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8 Unique NFL Traditions to Catch This Fall

Some of the more memorable football moments happen off the field.

U.S. News & World Report

8 Unique NFL Traditions to Catch This Fall

American football fans among falling confetti

Get ready for game-day tailgating, cheers, chants, touchdowns and time-honored traditions at stadiums across the country.(Getty Images).

Tailgating, half-time spectacles and special cheers are football game staples. But some football teams and fans in the sport's most prestigious league go the extra yard. Whether donning head-turning headgear or celebrating touchdowns with an actual bang, here are standout National Football League customs to keep an eye out for in the stands this fall.

Green Bay's "Lambeau Leap"

Wisconsin's Green Bay Packers, the NFL's only fan-owned team and winner of the most league championships relishes rituals. LeRoy Butler's spontaneous, jubilant jump into the stands at Lambeau Field after a thrilling 1993 touchdown turned into a lasting ritual. After most touchdowns at home, a player vaults atop the wall separating fans from the field in the end zone. Most parts of the wall are 6 feet high. He's shown lots of love – hugs and pats on the back. The historic leap has been exempted from NFL restrictions on excessive celebration by players.

Fans do their part, too. Some sport triangular yellow foam hats resembling hunks of Swiss to show support for the dairy state team and pride in their "Cheesehead" nickname. Packer players are known for their close ties to the community, including riding young supporters' bikes to and from practice in preseason. The happy younsters carry their heroes' helmets and score autographs.

The Tampa Bay Buccaneers Pirate Ship and Cannon Firing

It's quite a sight to see a life-size, fully-rigged galleon flying the skull and crossbones in the north end of Raymond James Stadium at home games. Every time the Bucs score, cannons fire. Six shots for a touchdown, three for a field goal, one for an extra point and so on. The ship, produced by a team that creates props for Walt Disney World, features an animatronic parrot that squawks and talks to fans passing by. The vessel also blasts the swashbuckling song "Yo Ho (A Pirate's Life for Me)."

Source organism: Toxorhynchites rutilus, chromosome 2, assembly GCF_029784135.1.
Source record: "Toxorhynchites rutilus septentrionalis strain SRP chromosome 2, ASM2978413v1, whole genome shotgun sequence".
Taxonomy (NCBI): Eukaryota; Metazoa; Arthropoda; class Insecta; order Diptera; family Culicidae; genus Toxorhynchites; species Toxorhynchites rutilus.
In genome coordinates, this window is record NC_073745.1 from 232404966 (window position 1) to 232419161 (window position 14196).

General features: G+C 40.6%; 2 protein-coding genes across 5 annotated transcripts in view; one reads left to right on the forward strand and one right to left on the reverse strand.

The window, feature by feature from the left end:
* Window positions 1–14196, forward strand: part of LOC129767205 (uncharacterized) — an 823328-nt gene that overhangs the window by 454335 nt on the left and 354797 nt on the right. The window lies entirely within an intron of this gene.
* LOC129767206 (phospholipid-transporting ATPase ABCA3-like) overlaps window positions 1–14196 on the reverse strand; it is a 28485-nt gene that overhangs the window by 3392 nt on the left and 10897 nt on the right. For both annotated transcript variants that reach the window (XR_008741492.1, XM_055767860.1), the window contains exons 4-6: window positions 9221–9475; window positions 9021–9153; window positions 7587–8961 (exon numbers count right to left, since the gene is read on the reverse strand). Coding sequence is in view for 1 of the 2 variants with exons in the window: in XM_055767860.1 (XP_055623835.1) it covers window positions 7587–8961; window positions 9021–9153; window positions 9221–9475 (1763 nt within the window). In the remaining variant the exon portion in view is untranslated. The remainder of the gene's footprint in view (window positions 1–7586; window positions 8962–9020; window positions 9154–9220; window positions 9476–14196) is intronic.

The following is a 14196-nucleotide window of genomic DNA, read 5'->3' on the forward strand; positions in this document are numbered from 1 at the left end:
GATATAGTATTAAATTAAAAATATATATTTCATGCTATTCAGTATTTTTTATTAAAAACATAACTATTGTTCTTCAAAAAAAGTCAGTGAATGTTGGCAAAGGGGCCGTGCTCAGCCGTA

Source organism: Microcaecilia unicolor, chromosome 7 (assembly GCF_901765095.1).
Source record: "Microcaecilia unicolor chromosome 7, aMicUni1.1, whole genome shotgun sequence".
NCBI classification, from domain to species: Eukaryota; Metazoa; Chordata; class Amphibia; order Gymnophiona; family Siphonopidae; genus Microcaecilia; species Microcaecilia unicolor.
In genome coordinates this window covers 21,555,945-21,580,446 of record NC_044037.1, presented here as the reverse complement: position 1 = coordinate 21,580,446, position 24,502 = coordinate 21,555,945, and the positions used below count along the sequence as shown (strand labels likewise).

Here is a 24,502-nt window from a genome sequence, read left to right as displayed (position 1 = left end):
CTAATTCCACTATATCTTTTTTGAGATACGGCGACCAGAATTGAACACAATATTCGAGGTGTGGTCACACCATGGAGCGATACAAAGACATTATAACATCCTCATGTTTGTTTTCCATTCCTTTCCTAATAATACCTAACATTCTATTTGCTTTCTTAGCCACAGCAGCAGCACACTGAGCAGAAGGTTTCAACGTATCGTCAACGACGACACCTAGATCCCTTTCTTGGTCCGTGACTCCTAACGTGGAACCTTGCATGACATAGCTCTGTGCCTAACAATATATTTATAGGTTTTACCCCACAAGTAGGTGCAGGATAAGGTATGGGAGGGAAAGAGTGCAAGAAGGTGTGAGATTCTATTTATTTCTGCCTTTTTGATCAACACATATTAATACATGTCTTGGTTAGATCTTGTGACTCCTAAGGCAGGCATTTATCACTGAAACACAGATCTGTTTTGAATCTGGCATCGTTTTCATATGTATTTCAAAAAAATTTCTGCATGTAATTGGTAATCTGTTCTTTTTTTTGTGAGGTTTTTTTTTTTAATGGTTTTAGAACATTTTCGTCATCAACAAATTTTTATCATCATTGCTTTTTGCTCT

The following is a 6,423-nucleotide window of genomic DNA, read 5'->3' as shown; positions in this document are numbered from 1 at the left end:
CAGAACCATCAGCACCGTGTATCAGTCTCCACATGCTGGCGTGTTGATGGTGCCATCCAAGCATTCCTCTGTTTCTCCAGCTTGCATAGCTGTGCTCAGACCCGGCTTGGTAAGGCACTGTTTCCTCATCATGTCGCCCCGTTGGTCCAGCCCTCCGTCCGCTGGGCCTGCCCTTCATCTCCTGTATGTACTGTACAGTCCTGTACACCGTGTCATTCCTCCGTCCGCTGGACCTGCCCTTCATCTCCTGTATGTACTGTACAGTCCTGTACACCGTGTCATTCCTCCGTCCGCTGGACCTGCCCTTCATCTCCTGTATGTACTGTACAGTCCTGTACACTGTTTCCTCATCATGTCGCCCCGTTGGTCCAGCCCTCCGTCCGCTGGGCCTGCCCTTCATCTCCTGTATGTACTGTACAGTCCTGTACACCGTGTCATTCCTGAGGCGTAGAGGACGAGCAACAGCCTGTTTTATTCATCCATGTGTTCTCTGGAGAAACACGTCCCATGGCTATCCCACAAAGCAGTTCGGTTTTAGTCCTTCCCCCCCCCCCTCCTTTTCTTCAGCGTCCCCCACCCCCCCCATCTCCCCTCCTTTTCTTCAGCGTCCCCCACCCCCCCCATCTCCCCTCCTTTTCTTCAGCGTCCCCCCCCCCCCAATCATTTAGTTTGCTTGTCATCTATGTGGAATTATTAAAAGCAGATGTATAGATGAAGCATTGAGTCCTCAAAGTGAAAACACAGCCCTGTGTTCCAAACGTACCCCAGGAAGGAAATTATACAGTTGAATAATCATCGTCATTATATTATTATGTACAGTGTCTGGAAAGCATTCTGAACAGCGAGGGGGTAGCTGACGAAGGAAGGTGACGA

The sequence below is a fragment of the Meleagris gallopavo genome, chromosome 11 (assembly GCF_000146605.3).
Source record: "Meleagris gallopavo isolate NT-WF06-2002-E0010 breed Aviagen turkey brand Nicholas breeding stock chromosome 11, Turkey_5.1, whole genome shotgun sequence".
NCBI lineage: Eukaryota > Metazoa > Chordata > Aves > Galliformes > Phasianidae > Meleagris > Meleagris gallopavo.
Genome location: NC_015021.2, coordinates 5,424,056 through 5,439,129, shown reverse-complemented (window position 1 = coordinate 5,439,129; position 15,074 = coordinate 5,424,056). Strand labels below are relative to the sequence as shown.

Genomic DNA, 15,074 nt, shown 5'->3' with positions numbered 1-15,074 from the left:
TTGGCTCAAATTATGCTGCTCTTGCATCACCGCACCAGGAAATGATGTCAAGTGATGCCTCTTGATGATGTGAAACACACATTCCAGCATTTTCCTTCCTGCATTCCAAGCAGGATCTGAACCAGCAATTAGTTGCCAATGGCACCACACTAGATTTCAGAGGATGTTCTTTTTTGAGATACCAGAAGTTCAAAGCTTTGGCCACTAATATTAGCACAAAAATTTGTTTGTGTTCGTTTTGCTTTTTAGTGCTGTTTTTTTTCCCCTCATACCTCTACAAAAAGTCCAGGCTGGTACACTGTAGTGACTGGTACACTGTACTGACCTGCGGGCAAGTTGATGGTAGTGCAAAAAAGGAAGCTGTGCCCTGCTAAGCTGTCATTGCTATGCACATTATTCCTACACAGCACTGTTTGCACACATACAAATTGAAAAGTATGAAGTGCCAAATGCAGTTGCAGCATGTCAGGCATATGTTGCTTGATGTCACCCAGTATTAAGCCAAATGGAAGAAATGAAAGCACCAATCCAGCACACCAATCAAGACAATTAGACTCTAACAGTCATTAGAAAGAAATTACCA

The Denver Broncos Mascot Gallop and Salute

At home games, after each touchdown, a dappled white Arabian gelding called Thunder gallops down the field carrying a female rider wearing orange, navy blue and white team colors. Denver also is known for the "Mile High Salute" that some players make from the end zone, after a touchdown. The tradition was pioneered in the 1990s by Hall of Famer Terrell Davis, who described it as respect for military service personnel and his teammates.

The New England Patriots' Musket Fire

Garbed as Revolutionary War-era Minutemen, the "End Zone Militia" fire their muskets (shooting blanks, of course) after every touchdown. A home-game staple since 1996, these authentically dressed Revolution re-enactors are fan favorites.

The Pittsburgh Steelers' "Terrible Towel" Wave

According to Pittsburgh Steelers lore, the practice of waving a bright gold rectangle of terrycloth began in 1975, when late sports analyst Myron Cope brandished one from his radio booth to urge on the team. Fans picked up the practice, making the twirling towel a rallying symbol throughout Steeler games.

Off the field, towels are waved at weddings and even used by Steeler-loving parents to wrap newborns. The Terrible Towel also has turned up in exotic locales, from Mount Everest to the International Space Station.

The Oakland Raiders' Fan Face Painting

The Oakland Raiders have a reputation as one of the roughest teams in the NFL.That's fortified by the nickname of their stadium ("The Black Hole") and by fans who paint faces menacingly in the team colors of black and silver and dress in scary costumes that might include spikes, chains and studded armbands. At upcoming Raiders games, you can expect to see skeletons, vampires and even Darth Vaders.

The Seattle Seahawks 12s

After the Seattle franchise was founded in 1976, its notoriously loud and proud supporters were referred to as "the 12th man," urging on 11 Seahawks on the field. In 1984, the Seahawks retired the No. 12 jersey to honor fans. Today, at every home game, a 12th Man flag is raised by a sports icon or celebrity.

The Dallas Cowboys Cheerleaders Dance Performances

The Dallas Cowboys' cheerleaders put sultry on the sidelines back in 1972, with provocative dance routines, white boots, hot pants and star-spangled, midriff-bearing tops with plunging necklines. That inspired other teams to put more sizzle in their squads. But no other football rooters have a popular network reality TV show ("The Dallas Cowboys Cheerleaders: Making the Team" on CMT), now in its 12th season.


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Practical advice on the art of traveling smarter with tips, tricks and intel from En Route's panel of experts.

Contributors have experience in areas ranging from family travel, adventure travel, experiential travel and budget travel to hotels, cruises and travel rewards and include Amy Whitley, Claire Volkman, Holly Johnson, Marsha Dubrow, Lyn Mettler, Sery Kim, Kyle McCarthy, Erica Lamberg, Jess Moss, Sheryl Nance-Nash, Sherry Laskin, Katie Jackson, Erin Gifford, Roger Sands, Steve Larese, Gwen Pratesi, Erin Block, Dave Parfitt, Kacey Mya, Kimberly Wilson, Susan Portnoy, Donna Tabbert Long and Kitty Bean Yancey.

Edited by Liz Weiss.

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